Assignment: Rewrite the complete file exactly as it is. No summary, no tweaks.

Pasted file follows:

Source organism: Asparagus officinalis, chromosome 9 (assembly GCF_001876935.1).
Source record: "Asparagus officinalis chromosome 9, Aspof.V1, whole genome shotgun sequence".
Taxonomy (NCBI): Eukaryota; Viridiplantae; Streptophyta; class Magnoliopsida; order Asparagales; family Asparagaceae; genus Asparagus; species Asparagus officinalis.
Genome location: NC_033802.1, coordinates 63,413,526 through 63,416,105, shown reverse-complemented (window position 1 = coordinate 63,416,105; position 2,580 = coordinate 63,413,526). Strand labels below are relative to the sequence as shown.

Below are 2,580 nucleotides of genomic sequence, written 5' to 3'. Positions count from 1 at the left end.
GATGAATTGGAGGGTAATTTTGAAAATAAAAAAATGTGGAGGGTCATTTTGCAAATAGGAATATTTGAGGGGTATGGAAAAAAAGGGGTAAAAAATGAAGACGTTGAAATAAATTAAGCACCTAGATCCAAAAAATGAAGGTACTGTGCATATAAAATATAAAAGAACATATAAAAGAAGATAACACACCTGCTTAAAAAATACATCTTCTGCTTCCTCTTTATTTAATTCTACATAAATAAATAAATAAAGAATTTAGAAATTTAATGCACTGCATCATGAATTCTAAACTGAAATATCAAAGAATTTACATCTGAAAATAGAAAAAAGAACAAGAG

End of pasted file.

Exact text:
Source organism: Asparagus officinalis, chromosome 9 (assembly GCF_001876935.1).
Source record: "Asparagus officinalis chromosome 9, Aspof.V1, whole genome shotgun sequence".
Taxonomy (NCBI): Eukaryota; Viridiplantae; Streptophyta; class Magnoliopsida; order Asparagales; family Asparagaceae; genus Asparagus; species Asparagus officinalis.
Genome location: NC_033802.1, coordinates 63,413,526 through 63,416,105, shown reverse-complemented (window position 1 = coordinate 63,416,105; position 2,580 = coordinate 63,413,526). Strand labels below are relative to the sequence as shown.

Below are 2,580 nucleotides of genomic sequence, written 5' to 3'. Positions count from 1 at the left end.
GATGAATTGGAGGGTAATTTTGAAAATAAAAAAATGTGGAGGGTCATTTTGCAAATAGGAATATTTGAGGGGTATGGAAAAAAAGGGGTAAAAAATGAAGACGTTGAAATAAATTAAGCACCTAGATCCAAAAAATGAAGGTACTGTGCATATAAAATATAAAAGAACATATAAAAGAAGATAACACACCTGCTTAAAAAATACATCTTCTGCTTCCTCTTTATTTAATTCTACATAAATAAATAAATAAAGAATTTAGAAATTTAATGCACTGCATCATGAATTCTAAACTGAAATATCAAAGAATTTACATCTGAAAATAGAAAAAAGAACAAGAG